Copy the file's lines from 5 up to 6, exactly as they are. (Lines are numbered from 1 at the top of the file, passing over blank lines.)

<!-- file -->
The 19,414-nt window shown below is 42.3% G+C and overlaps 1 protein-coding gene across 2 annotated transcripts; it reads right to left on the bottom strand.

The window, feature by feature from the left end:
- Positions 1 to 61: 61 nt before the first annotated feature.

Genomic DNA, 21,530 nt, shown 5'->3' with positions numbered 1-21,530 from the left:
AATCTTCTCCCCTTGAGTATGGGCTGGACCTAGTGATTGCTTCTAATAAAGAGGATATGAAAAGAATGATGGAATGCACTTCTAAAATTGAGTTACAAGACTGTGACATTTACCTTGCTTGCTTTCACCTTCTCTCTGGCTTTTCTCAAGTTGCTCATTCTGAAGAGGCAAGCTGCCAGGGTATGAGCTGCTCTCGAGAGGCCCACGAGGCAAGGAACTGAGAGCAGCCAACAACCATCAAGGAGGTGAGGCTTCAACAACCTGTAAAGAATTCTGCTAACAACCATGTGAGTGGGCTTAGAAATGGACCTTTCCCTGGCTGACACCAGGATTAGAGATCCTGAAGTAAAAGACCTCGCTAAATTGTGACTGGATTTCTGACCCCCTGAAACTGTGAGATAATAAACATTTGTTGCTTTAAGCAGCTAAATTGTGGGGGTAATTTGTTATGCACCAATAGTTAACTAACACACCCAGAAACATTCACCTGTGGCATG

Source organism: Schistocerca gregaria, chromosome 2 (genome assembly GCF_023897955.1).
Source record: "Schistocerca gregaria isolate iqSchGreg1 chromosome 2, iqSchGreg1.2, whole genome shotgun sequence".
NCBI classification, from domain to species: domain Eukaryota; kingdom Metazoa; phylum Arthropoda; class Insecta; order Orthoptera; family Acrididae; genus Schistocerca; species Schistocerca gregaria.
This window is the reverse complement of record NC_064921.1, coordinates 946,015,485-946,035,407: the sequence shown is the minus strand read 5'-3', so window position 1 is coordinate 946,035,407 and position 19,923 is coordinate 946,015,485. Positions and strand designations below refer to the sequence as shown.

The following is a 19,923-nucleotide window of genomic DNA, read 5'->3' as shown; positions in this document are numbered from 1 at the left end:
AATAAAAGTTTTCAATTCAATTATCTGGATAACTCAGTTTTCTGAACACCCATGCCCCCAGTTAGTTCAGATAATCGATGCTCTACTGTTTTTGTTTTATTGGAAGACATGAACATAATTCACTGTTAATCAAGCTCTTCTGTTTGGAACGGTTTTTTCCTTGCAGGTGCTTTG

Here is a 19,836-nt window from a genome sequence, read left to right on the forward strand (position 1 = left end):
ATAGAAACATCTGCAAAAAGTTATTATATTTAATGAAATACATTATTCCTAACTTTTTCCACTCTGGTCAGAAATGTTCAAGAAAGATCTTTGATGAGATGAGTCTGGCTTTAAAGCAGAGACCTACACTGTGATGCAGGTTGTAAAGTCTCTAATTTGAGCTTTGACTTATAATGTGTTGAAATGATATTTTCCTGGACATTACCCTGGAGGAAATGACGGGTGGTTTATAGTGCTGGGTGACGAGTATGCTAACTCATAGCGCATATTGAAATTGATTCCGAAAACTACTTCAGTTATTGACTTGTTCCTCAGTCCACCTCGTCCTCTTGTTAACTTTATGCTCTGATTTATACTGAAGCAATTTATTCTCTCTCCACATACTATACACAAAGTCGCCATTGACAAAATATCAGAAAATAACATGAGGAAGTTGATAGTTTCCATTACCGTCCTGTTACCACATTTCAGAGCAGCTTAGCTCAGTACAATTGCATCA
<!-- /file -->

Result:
AATCTTCTCCCCTTGAGTATGGGCTGGACCTAGTGATTGCTTCTAATAAAGAGGATATGAAAAGAATGATGGAATGCACTTCTAAAATTGAGTTACAAGACTGTGACATTTACCTTGCTTGCTTTCACCTTCTCTCTGGCTTTTCTCAAGTTGCTCATTCTGAAGAGGCAAGCTGCCAGGGTATGAGCTGCTCTCGAGAGGCCCACGAGGCAAGGAACTGAGAGCAGCCAACAACCATCAAGGAGGTGAGGCTTCAACAACCTGTAAAGAATTCTGCTAACAACCATGTGAGTGGGCTTAGAAATGGACCTTTCCCTGGCTGACACCAGGATTAGAGATCCTGAAGTAAAAGACCTCGCTAAATTGTGACTGGATTTCTGACCCCCTGAAACTGTGAGATAATAAACATTTGTTGCTTTAAGCAGCTAAATTGTGGGGGTAATTTGTTATGCACCAATAGTTAACTAACACACCCAGAAACATTCACCTGTGGCATG

Source organism: Schistocerca gregaria, chromosome 2 (genome assembly GCF_023897955.1).